Joint Employer Rule Struck Down by New York JudgeSep 23, 2020
On Tuesday, September 8, 2020, a New York federal judge ruled that the U.S. Department of Labor’s recently enacted “joint employer” rule, which was issued in January, is a violation of federal rulemaking norms. See New York v. Scalia, 2020 U.S. Dist. Lexis 163498, 1:20-cv-1689-GHW, (S.D.N.Y. September 8, 2020). The “joint employer” rule provided four-part balancing test to determine joint employer status when essentially one employer employs a worker, but another employer benefits from the workers labor. The four-factor test included a review of whether the business can hire or fire employees, whether it controls their schedules or conditions of employment to a substantial degree, whether it determines workers’ pay rates and the methods by which they are paid, and if it maintains workers employment records.
In a 62 page decision, the Court held that the new rule ignored the broad definitions of the Fair Labor Standards Act and that the Department of Labor had failed to adequately justify its departure from its prior interpretations of the Act. The Court specifically vacated the portion of the rule that applied to “vertical” employment relationships, which are relationships in which workers for a staffing company or other intermediary are contracted out to another entity. However, it let the portion addressing “horizontal” employment relationships stand. “Horizontal” relationships are those in which a worker is employed by two “sufficiently associated” businesses.
The Fair Labor Standards Act does not explicitly reference joint employment, but the Department of Labor has long recognized that, often, employees have multiple employers. The Department has periodically updated its interpretation of joint employers, as it did this past January. However, as the Court explained, this time its definition clashed with the Fair Labor Standards Act, most importantly in its definition of “employ.” The Fair Labor Standards Act states that to employ is to “suffer or permit” a worker to work, which the Supreme Court has noted is extremely broad. While the new law defined employer as, “any person acting directly or indirectly in the interest of an employer in relation to an employee.” The Court found the definition to be a plain contradiction of the Fair Labor Standards Act text. Additionally, the Court noted that the rule placed too much emphasis on control and that the Department of Labor did not adequately explain its disregard of evidence that narrowing the test would expose workers to wage theft.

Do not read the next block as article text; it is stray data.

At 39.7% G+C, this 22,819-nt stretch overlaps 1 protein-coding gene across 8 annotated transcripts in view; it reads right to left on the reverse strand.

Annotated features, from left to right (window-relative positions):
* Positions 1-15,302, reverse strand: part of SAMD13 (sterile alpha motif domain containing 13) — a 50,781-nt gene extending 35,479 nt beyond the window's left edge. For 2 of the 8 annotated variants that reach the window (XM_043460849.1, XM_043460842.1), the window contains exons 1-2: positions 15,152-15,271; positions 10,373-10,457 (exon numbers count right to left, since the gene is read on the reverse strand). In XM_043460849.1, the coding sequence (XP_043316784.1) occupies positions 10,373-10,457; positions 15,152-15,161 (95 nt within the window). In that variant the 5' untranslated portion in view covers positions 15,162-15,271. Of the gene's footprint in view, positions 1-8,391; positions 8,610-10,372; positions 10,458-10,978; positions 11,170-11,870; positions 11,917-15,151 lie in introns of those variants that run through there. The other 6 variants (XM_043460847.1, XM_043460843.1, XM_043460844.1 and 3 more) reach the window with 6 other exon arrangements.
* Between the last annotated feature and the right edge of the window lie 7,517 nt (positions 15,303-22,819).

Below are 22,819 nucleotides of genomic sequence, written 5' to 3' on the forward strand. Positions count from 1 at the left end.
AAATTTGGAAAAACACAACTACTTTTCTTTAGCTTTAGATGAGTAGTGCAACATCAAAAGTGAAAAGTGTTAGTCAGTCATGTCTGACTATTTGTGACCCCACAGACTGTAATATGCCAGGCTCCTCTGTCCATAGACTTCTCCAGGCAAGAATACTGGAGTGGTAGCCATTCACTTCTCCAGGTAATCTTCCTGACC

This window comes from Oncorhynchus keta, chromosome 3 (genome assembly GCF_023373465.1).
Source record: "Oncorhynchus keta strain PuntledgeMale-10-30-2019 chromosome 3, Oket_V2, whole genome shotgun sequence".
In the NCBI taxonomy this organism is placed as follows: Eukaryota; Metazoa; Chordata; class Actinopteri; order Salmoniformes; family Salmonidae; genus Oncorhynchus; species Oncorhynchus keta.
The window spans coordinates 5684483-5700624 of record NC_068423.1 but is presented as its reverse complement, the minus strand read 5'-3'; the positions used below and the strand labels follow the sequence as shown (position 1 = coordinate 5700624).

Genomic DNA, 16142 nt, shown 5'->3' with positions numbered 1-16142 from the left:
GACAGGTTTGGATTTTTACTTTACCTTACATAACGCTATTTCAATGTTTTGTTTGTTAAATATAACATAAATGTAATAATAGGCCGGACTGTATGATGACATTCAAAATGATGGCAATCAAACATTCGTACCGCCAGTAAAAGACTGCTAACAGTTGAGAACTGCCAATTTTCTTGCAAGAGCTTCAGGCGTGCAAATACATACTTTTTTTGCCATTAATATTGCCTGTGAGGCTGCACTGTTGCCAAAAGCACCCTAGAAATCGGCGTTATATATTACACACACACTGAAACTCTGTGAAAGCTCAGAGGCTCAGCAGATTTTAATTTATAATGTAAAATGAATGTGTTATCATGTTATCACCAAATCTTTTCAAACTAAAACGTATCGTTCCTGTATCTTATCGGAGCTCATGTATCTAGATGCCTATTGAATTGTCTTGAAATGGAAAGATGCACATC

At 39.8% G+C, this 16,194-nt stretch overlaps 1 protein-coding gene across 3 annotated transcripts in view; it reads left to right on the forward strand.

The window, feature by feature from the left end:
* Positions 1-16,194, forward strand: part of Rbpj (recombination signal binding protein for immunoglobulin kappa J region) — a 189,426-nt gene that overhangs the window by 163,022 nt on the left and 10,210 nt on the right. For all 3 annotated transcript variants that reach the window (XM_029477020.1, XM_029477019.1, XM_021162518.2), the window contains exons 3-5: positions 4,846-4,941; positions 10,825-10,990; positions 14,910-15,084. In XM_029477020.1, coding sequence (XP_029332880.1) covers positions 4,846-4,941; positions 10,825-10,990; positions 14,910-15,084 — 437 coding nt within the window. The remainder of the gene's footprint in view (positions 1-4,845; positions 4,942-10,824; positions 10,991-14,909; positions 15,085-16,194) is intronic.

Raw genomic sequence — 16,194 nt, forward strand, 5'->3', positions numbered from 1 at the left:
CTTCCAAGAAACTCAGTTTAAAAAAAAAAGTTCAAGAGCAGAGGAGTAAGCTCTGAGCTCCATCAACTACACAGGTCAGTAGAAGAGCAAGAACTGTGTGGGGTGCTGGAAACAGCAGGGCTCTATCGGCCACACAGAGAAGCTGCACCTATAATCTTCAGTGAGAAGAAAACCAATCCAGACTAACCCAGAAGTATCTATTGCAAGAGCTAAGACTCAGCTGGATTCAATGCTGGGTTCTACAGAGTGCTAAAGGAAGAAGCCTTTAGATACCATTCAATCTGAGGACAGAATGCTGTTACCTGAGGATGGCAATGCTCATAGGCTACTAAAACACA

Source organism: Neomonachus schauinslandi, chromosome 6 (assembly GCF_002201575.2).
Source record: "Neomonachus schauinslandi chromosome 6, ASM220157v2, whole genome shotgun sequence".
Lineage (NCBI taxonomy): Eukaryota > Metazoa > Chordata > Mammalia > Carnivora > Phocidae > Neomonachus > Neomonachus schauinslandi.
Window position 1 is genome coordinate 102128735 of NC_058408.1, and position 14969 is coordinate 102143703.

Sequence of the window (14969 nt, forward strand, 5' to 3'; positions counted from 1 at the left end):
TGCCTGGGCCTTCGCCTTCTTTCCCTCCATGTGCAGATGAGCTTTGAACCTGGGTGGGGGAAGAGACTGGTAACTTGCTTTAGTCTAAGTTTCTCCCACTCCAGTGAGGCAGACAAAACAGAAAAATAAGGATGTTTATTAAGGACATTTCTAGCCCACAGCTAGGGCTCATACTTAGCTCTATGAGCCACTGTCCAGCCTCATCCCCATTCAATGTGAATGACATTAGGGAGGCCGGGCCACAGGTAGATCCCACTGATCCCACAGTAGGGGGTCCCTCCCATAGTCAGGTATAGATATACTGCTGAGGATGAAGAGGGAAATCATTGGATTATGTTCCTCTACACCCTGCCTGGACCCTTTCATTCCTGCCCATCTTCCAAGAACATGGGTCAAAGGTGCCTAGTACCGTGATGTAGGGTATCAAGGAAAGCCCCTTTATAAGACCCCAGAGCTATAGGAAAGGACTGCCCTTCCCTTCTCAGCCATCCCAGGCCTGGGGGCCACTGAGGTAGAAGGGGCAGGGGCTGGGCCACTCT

Although there may be appeals, this decision creates issues for employers with vertical employment issues. While such employers can look to the 2014 and 2016 Administrative Interpretations of the Wage and Hour Division of the Department of Labor, these Administrative Interpretations have been withdrawn by the DOL under the Trump Administration. Until there is additional guidance through the courts or the Department of Labor, employers may need to look to the regulations codified in 1958 for guidance. See 23 Fed. Reg. 5905 (Aug. 5, 1958).
If you have questions, you should contact your legal counsel.
About the Author: Meredith R. Farrell